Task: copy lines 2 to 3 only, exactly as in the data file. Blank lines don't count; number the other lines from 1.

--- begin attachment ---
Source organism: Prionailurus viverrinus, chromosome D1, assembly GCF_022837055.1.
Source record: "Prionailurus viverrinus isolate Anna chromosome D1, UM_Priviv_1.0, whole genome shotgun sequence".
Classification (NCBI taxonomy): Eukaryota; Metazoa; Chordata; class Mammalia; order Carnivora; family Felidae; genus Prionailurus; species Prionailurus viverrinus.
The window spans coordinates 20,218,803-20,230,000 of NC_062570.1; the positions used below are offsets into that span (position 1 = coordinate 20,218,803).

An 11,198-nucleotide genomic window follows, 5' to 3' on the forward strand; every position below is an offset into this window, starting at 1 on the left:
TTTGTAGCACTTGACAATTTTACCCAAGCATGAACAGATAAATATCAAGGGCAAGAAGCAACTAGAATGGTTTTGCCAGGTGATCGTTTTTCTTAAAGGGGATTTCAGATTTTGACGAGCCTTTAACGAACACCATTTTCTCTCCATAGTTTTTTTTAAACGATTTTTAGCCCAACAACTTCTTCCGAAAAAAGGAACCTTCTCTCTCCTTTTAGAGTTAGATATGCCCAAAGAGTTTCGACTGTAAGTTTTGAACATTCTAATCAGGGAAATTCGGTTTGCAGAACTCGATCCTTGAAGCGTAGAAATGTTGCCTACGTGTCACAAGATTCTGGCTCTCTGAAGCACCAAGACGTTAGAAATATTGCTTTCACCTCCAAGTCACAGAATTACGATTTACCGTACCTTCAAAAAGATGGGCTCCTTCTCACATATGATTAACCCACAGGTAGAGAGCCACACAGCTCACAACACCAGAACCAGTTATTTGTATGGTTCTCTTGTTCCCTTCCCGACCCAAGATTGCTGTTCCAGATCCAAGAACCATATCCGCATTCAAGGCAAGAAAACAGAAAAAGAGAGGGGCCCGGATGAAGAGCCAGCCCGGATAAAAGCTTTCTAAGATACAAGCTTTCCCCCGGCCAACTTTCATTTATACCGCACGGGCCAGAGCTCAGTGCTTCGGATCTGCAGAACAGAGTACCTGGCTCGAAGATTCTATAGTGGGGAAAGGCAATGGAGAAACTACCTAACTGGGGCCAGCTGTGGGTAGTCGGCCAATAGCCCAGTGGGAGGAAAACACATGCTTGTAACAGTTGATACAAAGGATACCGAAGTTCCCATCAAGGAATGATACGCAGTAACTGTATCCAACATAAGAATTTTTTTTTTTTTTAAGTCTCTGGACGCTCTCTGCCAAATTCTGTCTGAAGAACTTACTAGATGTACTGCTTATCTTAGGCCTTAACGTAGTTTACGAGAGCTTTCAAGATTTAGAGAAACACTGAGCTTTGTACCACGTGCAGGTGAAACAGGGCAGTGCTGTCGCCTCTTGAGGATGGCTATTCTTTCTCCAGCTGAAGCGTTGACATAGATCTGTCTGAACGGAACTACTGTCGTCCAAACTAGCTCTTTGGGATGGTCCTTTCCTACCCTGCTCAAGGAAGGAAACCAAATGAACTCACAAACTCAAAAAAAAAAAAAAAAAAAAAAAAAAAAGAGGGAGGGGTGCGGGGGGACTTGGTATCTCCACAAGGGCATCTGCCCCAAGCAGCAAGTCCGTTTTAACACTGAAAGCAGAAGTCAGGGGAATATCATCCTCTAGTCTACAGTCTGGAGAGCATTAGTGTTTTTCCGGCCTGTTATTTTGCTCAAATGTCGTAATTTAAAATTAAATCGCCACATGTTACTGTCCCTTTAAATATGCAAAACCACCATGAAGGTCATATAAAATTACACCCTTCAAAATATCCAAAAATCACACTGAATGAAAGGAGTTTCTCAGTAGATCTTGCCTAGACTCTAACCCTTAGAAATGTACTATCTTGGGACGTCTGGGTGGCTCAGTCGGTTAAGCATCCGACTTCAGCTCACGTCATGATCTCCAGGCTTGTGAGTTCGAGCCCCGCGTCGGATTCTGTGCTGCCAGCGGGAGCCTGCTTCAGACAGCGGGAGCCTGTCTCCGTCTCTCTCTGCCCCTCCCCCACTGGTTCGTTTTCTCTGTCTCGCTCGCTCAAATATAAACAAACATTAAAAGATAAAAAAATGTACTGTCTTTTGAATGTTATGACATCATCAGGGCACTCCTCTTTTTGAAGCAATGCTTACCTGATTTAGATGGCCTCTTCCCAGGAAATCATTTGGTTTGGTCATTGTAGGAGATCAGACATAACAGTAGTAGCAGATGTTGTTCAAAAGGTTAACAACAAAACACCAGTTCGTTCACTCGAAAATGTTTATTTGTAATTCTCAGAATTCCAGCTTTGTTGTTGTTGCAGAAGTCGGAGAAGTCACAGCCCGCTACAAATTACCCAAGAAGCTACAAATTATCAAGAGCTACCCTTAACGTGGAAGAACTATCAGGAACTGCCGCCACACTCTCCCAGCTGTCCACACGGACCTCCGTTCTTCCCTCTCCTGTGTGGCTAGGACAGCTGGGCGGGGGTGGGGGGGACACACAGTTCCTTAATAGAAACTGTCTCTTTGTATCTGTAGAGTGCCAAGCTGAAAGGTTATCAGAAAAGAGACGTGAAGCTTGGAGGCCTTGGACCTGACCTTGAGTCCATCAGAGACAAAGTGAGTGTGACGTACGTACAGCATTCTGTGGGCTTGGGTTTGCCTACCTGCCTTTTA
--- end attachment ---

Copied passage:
Source record: "Prionailurus viverrinus isolate Anna chromosome D1, UM_Priviv_1.0, whole genome shotgun sequence".
Classification (NCBI taxonomy): Eukaryota; Metazoa; Chordata; class Mammalia; order Carnivora; family Felidae; genus Prionailurus; species Prionailurus viverrinus.